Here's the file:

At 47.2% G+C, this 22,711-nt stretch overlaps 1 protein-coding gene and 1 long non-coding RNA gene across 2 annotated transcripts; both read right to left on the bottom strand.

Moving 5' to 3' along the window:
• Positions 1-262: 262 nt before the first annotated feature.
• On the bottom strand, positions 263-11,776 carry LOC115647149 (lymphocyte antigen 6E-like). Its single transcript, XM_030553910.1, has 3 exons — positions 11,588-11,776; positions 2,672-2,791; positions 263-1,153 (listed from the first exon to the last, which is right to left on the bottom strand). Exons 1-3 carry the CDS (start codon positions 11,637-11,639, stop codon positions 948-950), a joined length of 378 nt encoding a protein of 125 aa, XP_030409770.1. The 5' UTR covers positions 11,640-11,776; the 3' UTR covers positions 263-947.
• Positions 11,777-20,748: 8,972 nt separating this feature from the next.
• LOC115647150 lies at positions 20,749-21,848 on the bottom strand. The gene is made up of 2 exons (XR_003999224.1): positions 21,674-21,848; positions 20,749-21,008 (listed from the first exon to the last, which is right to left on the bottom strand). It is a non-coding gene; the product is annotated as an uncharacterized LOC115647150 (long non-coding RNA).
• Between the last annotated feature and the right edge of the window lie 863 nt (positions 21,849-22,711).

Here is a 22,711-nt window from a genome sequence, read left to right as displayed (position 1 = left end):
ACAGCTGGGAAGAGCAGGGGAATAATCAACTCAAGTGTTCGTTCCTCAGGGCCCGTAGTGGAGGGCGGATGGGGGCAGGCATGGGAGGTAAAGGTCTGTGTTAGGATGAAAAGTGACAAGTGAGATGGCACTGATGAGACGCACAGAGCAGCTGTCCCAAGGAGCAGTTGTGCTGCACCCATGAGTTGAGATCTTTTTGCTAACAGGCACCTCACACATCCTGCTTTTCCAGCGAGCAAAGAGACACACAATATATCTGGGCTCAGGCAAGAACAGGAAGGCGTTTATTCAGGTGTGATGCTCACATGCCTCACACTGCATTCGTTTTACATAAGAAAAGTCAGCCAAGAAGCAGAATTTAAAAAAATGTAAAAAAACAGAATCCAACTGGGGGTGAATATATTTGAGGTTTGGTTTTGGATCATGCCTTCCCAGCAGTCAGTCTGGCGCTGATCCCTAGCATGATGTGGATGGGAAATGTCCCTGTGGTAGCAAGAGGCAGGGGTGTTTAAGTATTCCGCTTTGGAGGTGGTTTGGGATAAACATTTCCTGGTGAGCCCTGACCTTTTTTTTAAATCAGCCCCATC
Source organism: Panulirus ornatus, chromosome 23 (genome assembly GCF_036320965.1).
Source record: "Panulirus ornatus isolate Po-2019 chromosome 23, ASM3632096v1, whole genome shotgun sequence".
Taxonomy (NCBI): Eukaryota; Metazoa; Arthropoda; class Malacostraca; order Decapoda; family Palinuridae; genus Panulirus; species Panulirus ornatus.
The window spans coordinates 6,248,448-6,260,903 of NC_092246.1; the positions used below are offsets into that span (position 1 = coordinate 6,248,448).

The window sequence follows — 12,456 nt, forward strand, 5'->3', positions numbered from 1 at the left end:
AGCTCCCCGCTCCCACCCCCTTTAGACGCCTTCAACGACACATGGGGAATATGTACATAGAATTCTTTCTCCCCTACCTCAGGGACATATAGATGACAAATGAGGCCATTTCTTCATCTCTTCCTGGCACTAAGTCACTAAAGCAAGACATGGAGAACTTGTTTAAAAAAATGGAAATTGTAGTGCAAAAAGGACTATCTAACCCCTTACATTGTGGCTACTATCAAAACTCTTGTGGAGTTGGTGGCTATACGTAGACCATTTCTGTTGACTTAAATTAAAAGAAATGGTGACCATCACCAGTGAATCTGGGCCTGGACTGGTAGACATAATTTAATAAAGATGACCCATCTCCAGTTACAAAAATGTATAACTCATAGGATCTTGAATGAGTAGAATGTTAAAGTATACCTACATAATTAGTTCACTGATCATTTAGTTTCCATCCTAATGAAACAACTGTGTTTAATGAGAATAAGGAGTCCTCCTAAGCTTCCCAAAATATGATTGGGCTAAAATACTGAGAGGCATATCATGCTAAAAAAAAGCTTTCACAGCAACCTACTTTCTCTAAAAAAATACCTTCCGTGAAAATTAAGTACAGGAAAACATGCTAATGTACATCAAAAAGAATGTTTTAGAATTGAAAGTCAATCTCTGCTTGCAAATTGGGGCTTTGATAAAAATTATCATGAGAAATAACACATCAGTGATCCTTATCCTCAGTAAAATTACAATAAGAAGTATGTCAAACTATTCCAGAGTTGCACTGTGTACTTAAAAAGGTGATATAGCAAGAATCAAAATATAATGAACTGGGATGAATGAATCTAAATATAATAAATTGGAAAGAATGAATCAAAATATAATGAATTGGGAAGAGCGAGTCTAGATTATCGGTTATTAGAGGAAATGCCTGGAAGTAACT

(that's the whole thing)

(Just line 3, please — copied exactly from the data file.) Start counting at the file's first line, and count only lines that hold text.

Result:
• Positions 1-262: 262 nt before the first annotated feature.